1. Differentiate between Rough and Tumble Play and Bullying: We can clearly understand the characteristics and distinctions between rough-and-tumble play and bullying. By observing the interactions and dynamics among children, we can identify whether the play is consensual, reciprocal, and friendly or if it involves an imbalance of power and intentional harm.
  2. Create a Safe and Inclusive Environment: Whether in the classroom or home environment, we maintain a culture that promotes respect, empathy, and positive social interactions—fostering a culture of inclusivity where children feel comfortable expressing their thoughts and emotions and where bullying is not tolerated. Encourage open communication and create opportunities for children to share their feelings and experiences.
  3. Teach Conflict Resolution and Social Skills: Provide explicit instruction on conflict resolution strategies, problem-solving, and effective communication. Teach children to appropriately express their needs and emotions, negotiate boundaries, and seek adult support when needed. Encourage empathy and perspective-taking, helping students understand the impact of their actions on others.
  4. Establish Clear Rules and Consequences: Set clear expectations regarding behaviour in the classroom and during play within the home. Ensure that children understand the difference between acceptable and unacceptable behaviour. Consistently enforce consequences for bullying, reinforcing the message that such behaviour will not be tolerated. Make sure consequences are fair, consistent, and proportionate to the behaviour.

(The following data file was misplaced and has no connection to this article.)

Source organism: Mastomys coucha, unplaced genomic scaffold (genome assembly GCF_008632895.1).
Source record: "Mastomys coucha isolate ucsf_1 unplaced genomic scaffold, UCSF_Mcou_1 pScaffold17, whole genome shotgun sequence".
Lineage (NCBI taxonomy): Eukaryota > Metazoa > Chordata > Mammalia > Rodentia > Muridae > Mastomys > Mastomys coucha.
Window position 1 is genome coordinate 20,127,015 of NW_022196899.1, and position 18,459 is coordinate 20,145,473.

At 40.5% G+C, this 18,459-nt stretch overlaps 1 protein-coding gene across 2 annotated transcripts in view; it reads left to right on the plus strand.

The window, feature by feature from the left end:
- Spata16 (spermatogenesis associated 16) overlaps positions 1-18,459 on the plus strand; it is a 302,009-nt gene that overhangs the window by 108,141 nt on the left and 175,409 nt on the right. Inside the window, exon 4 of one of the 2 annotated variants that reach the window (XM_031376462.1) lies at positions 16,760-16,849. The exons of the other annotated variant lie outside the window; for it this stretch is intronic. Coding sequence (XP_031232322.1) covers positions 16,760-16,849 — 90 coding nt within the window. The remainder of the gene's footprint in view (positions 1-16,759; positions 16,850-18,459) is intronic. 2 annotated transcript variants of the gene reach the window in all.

5. Educate about Bullying: Conduct age-appropriate lessons and caregiving discussions on bullying, its consequences, and the importance of empathy and kindness. Help children and young people understand the different forms of bullying and their roles in preventing and addressing it, e.g., to speak up if they witness bullying and provide them with strategies for intervening safely and seeking help.
  6. Foster Positive Relationships: Create opportunities for positive peer relationships through cooperative group activities, teamwork, and inclusive play. Encourage children and young people to support and include their peers, fostering a sense of belonging and reducing the likelihood of bullying. Model positive conflict resolution skills, helping to resolve conflicts peacefully and respectfully.
  7. Effective Supervision: Provide adequate supervision during playtime to ensure a safe environment. Observe children’s interactions and intervene to prevent bullying behaviours and promptly address conflicts. Be proactive in identifying signs of bullying, such as changes in behaviour or social withdrawal.
  8. Collaboration: Maintain open lines of communication between carers, teachers, staff, and parents, sharing concerns and observations related to rough and tumble play and bullying and establishing partnership and collaborative working to address any issues and implement consistent strategies at home and in school.


Understanding the difference between rough-and-tumble play and bullying is essential for teachers, staff, and carers to guide and support children and young people effectively. By creating a safe and inclusive environment, teaching conflict resolution skills, promoting empathy, and maintaining a collaborating culture, everyone can contribute to preventing and addressing bullying.


– By Richard Cross, Head of Assessment and Therapy